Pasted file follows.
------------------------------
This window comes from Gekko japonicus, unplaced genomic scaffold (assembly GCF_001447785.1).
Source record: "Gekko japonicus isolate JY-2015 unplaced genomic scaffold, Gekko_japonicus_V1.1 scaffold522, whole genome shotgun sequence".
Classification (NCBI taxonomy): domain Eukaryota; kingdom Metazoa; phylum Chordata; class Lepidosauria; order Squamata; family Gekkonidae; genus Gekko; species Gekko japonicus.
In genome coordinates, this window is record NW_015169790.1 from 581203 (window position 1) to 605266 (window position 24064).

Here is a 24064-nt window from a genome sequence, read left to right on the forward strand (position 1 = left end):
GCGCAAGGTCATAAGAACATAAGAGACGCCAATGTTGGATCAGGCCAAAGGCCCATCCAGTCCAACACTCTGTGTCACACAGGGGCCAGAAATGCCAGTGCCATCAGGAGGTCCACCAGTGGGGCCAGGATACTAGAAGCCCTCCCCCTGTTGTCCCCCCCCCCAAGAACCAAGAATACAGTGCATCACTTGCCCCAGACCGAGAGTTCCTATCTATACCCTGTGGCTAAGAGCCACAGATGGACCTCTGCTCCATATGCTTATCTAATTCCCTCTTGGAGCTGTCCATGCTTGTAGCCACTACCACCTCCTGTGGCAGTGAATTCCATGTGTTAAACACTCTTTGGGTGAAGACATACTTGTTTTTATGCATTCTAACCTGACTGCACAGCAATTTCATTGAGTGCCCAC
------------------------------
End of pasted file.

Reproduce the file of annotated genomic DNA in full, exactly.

This window comes from Gekko japonicus, unplaced genomic scaffold (assembly GCF_001447785.1).
Source record: "Gekko japonicus isolate JY-2015 unplaced genomic scaffold, Gekko_japonicus_V1.1 scaffold522, whole genome shotgun sequence".
Classification (NCBI taxonomy): domain Eukaryota; kingdom Metazoa; phylum Chordata; class Lepidosauria; order Squamata; family Gekkonidae; genus Gekko; species Gekko japonicus.
In genome coordinates, this window is record NW_015169790.1 from 581203 (window position 1) to 605266 (window position 24064).

Here is a 24064-nt window from a genome sequence, read left to right on the forward strand (position 1 = left end):
GCGCAAGGTCATAAGAACATAAGAGACGCCAATGTTGGATCAGGCCAAAGGCCCATCCAGTCCAACACTCTGTGTCACACAGGGGCCAGAAATGCCAGTGCCATCAGGAGGTCCACCAGTGGGGCCAGGATACTAGAAGCCCTCCCCCTGTTGTCCCCCCCCCCAAGAACCAAGAATACAGTGCATCACTTGCCCCAGACCGAGAGTTCCTATCTATACCCTGTGGCTAAGAGCCACAGATGGACCTCTGCTCCATATGCTTATCTAATTCCCTCTTGGAGCTGTCCATGCTTGTAGCCACTACCACCTCCTGTGGCAGTGAATTCCATGTGTTAAACACTCTTTGGGTGAAGACATACTTGTTTTTATGCATTCTAACCTGACTGCACAGCAATTTCATTGAGTGCCCAC